J. Robert Lennon, "See You In Paradise" (Graywolf Press, 2014)


J. Robert Lennon is a novelist, actually--better known for his longer work (Mailman, Familiar, Happyland). His most recent book, though, collects his short stories from the past 15 years: See You In Paradise (Graywolf Press, 2014): shorter glimpses into smaller headspaces, offshoots: sundries and etcetera from over a decade of writing fiction. This is sort of a long time, if you think about it. In point of fact, the oldest story in this collection was written circa '99, maybe 2000. It was typed in amber text on a machine running DOS, in the art museum where its author had been working his first job out of grad school. (It's "The Accursed Items," by the way, if you were wondering, like I was.) Of course, Lennon is a slightly different person from the person he was then. At the museum, he had been rethinking himself as a writer (and a student of writing) outside his big graduate workshop; he'd have to assign his own assignments (in "a school of one"). At the time of our interview, he was a tired professor after finals, with students and workshops of his own. But do the stories read like they were written by different people? Here's what I think I'll say: the stories and characters in this collection certainly exhibit variation (maybe from their longer history, and maybe not); and yet throughout, it feels like there's a substantial through-line in their tone and perspective and what-is-normal-to-us-as-we-share-this-experience. There is, put in another way, a sense of the same ubiety the jacket copy calls "Lennon's America" in his albeit varying characters, with their own, idiosyncratic movements through time. And if you were wondering what Lennon's America is like, I'll tell you: it's intriguing. And it's pretty funny, too.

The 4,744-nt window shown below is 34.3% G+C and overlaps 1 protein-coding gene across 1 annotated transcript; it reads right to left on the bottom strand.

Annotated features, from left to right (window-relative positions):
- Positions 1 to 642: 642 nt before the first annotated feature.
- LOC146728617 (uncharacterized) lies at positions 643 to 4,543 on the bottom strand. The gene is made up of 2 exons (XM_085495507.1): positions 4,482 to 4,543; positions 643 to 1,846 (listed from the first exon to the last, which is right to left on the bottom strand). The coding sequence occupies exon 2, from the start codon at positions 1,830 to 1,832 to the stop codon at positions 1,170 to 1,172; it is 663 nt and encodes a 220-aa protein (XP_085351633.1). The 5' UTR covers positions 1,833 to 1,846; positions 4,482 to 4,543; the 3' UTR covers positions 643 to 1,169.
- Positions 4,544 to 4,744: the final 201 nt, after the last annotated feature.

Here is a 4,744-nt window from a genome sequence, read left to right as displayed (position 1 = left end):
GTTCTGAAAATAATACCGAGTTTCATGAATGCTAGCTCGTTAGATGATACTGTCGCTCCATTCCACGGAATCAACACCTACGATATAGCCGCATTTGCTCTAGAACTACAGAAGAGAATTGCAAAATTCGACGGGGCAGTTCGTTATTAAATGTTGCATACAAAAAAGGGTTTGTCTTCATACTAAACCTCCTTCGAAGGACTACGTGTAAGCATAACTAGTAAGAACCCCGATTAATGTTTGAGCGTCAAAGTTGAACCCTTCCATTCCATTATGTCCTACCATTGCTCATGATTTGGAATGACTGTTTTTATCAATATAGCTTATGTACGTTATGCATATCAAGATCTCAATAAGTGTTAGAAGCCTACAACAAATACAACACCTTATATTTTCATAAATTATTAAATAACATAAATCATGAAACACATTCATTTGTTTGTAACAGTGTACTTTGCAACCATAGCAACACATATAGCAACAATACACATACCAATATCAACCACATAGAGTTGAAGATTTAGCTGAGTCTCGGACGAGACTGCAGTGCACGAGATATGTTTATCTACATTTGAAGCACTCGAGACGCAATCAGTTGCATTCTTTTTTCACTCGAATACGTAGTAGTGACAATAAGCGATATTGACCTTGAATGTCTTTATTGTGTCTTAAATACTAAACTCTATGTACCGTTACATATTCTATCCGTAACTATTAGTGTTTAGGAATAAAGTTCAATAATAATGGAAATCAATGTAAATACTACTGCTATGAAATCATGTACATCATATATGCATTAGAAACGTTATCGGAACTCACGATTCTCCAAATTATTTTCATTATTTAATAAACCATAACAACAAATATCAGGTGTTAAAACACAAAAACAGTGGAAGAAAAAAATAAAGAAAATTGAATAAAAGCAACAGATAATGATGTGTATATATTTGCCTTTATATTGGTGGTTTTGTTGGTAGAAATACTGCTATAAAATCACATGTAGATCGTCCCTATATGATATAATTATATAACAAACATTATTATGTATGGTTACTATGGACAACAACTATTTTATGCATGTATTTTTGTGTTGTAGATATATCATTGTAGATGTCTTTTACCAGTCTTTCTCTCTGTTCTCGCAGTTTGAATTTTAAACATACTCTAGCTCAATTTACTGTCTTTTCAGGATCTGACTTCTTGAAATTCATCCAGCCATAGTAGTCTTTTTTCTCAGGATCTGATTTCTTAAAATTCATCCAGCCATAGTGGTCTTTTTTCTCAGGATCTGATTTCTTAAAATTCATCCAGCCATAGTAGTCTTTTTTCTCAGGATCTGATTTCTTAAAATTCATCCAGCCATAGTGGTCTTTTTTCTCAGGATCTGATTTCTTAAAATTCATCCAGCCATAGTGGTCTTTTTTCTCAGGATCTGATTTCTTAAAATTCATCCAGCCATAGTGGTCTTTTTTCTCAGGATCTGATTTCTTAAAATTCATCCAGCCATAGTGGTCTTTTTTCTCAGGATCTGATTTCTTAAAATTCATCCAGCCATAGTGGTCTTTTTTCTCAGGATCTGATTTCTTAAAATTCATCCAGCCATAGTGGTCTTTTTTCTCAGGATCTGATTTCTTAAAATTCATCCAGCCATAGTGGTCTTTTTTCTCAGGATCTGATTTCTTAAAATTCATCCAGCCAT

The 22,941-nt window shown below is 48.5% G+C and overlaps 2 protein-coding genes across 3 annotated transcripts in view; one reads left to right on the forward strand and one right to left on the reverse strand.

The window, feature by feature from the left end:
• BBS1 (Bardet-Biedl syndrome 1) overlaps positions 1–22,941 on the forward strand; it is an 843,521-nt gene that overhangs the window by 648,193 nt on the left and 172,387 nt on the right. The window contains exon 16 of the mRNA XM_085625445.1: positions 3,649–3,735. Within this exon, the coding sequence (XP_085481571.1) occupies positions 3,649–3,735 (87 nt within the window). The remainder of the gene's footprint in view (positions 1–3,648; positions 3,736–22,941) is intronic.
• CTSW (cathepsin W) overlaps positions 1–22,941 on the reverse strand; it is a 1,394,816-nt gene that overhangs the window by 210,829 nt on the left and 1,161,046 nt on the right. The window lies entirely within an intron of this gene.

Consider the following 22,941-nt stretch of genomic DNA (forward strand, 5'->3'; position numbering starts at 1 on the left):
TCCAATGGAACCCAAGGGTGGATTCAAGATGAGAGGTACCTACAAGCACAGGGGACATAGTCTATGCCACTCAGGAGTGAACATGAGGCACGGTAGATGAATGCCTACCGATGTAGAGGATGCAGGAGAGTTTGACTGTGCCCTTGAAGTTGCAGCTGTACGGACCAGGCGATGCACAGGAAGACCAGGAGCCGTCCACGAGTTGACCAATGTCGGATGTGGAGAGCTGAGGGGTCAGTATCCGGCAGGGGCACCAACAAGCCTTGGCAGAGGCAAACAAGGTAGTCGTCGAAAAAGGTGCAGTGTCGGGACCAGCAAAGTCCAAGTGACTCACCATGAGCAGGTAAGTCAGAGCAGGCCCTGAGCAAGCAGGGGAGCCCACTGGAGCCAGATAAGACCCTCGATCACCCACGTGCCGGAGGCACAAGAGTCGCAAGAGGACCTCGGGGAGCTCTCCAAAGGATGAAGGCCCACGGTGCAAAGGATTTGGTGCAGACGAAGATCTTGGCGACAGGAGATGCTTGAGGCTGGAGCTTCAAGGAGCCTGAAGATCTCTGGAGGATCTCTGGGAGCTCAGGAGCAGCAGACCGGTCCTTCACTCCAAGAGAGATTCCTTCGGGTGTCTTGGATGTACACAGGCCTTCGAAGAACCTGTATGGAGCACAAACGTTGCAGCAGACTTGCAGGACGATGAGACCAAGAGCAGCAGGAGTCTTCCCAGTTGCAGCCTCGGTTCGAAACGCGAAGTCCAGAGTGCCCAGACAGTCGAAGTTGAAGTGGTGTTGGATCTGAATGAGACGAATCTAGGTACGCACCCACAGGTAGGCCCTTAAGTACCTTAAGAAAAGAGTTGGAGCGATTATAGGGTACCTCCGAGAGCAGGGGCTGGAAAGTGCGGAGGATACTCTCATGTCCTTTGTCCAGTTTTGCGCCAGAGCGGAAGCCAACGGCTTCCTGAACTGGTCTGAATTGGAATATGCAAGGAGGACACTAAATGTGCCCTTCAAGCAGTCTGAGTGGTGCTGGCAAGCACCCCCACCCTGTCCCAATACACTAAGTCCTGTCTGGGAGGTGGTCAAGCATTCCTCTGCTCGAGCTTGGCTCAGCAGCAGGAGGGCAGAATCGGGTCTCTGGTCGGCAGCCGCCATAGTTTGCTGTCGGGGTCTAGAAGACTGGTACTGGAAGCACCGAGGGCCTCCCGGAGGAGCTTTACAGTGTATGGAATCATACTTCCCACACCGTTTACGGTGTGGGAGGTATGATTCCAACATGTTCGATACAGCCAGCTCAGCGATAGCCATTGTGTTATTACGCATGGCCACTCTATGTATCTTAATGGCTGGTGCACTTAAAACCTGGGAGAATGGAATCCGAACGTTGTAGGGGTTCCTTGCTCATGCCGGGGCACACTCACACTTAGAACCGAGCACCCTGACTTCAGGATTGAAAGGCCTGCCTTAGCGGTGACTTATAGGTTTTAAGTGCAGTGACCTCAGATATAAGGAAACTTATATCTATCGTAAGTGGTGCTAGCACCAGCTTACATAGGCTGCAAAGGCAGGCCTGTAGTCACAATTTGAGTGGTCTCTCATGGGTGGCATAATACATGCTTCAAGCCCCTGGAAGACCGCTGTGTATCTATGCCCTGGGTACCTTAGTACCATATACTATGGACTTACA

Your Host

Philip Witteveen

View Profile